A predicament that often faces listed companies in India is the timing and extent of disclosure of adverse information. The intent of a “disclosure-based” regime is to enable shareholders and the public to appraise a company’s position and avoid the establishment of a false market in publicly traded securities. In terms of clause 36 of the equity listing agreement, a listed company is obliged to inform the stock exchanges where it is listed immediately “of all the events which will have a bearing on the performance/operations of the company as well as price sensitive information”.
Raids by enforcement agencies are a reality of today’s business world. Such raids are reported in the media, but at times are not immediately disclosed by the listed company to stock exchanges. Indian stock exchanges typically conduct, on a daily basis, a “rumour verification” process, which involves asking listed companies to confirm or deny media reports. The question which begs consideration is whether clause 36 of the equity listing agreement requires the company to disclose a raid to the stock exchanges where it is listed.
Outline of clause 36
Clause 36 requires information pertaining to material events to be disclosed immediately to the stock exchange. These material events include: (1) change in the general character or nature of business; (2) disruption of operations due to natural calamity; (3) commencement of commercial production/commercial operations; (4) developments with respect to pricing/ realization arising out of change in the regulatory framework; (5) litigation/ dispute with a material impact; (6) revision in ratings; and (7) any other information having bearing on the operation/ performance of the company as well as price sensitive information.
Price sensitive information includes: (a) issue of any class of securities; (b) acquisition, merger, demerger, amalgamation, restructuring, scheme of arrangement, spin-off or selling divisions of the company, etc.; (c) change in market lot of the company’s shares and subdivision of the company’s equity shares; (d) voluntary delisting by the company from the stock exchange; (e) forfeiture of shares; (f) any action which will result in alteration in the terms regarding redemption/cancellation/retirement in whole or in part of any securities issued by the company; (g) information regarding opening/closing of status of American or global depository receipts or any other class of securities to be issued abroad; and (h) cancellation of dividend, rights, bonus, etc.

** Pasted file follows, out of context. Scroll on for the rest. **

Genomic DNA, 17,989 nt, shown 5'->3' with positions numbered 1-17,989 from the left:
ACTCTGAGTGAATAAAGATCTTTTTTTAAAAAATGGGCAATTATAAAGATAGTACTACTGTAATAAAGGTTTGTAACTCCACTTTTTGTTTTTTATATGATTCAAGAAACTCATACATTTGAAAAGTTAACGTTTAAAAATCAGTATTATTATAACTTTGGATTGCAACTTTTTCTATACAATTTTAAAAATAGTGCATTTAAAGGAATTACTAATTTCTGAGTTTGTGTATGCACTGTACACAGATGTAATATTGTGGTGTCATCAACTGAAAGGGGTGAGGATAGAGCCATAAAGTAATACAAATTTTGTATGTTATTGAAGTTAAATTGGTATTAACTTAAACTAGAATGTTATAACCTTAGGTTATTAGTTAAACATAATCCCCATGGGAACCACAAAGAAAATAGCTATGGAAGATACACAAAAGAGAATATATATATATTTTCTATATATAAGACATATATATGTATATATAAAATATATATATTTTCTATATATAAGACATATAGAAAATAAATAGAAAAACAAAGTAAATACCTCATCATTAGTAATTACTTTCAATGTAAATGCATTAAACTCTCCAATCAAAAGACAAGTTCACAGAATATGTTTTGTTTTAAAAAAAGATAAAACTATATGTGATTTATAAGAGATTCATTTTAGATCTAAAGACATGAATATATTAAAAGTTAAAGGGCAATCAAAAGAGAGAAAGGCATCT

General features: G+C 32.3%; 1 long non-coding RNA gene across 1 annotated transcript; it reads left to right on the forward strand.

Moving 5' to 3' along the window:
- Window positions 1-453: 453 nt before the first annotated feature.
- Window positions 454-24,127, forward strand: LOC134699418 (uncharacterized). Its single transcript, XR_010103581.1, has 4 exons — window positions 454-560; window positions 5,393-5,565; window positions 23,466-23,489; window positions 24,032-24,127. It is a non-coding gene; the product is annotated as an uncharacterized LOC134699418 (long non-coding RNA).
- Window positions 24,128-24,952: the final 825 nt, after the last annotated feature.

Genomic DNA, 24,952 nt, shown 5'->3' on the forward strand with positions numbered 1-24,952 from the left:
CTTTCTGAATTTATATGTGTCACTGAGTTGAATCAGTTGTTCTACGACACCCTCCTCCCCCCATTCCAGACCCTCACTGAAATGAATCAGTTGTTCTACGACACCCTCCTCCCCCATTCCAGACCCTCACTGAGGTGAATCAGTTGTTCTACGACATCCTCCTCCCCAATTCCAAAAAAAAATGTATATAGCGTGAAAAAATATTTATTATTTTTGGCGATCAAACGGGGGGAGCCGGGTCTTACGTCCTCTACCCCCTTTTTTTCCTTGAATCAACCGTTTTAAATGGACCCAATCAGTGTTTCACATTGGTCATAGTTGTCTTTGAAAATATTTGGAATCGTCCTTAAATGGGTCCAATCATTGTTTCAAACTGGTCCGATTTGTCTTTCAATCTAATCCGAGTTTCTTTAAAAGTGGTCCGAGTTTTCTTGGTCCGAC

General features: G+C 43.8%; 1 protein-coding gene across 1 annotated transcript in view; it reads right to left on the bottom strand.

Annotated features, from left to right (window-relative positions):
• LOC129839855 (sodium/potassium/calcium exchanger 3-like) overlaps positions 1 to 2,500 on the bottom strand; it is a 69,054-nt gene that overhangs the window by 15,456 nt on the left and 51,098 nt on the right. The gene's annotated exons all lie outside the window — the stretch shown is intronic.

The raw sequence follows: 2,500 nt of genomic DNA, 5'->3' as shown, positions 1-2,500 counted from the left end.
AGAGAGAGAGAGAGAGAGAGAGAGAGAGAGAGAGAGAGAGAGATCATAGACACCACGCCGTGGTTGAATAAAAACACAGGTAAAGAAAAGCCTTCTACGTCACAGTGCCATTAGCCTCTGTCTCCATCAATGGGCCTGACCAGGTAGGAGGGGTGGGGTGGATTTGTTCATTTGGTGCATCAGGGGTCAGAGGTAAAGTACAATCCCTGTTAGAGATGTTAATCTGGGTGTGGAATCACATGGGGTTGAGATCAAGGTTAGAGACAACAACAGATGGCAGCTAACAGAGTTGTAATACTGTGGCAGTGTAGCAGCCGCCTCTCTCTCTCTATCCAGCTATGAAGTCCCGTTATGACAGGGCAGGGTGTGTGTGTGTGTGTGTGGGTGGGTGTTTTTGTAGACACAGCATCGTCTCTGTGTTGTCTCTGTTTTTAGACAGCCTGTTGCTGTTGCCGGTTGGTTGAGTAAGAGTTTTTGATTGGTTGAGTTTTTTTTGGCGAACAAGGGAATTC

The disclosures required in terms of clause 36 of the equity listing agreement are indicative and inclusive in nature, and are not exhaustive. Companies are required to keep the stock exchanges informed of certain events both at the time of occurrence of the event and subsequently after the cessation of the event.
Clause 36(5) of the equity listing agreement provides that: “The Company will promptly after the event inform the Exchange of the developments with respect to any dispute in conciliation proceedings, litigation, assessment, adjudication or arbitration to which it is a party or the outcome of which can reasonably be expected to have a material impact on its present or future operations or its profitability or financials.”
To analyse whether the occurrence of a raid by a revenue authority would fall within disclosures required to be made, it is important to note that the terms used in clause 36(5) are “conciliation proceedings”, “litigation”, “assessment”, “adjudication” and “arbitration”. Arguably, a raid is based on information, allegation or suspicion and any charge which could lead to “conciliation proceedings”, “litigation”, “assessment”, “adjudication” or “arbitration will be a consequence of such a raid. Consequently, it may be argued that a raid does not fall into any of these categories which warrant disclosure to the stock exchanges.
Even assuming for the moment that the company is required to disclose a raid or of its own volition is desirous of making the disclosure of the raid, it is possible that such a disclosure itself might create a false market in its securities, because the outcome of raid may not lead to any charge. Taking a position that a raid is akin to a charge may not be in the best interests of the shareholders and the company.
A view may be taken that a raid by a revenue authority merely involves assimilation of facts and preliminary analysis of a company’s records, and therefore need not be disclosed, because it is the show-cause notice that would be ordinarily issued after the raid which will level allegations against the noticee. Hence at the stage of raid, even if the company desires, it will be difficult for the company to determine material adverse impact and pre-empt the outcome of the raid.
Disclaimer: This article was first published in the July/August 2014 issue of the India Business Law Journal magazine. It has been authored by Yogesh Chande, who is an Associate Partner and Manendra Singh, who is an Associate at Economic Laws Practice (ELP), Advocates & Solicitors. They can be reached at firstname.lastname@example.org or email@example.com for any comment or query. The information provided in the article is intended for informational purposes only and does not constitute legal opinion or advice. The contents of this article/update are intended for informational purposes only and do not constitute legal opinion or advice. Readers are requested to seek formal legal advice prior to acting upon any of the information provided herein.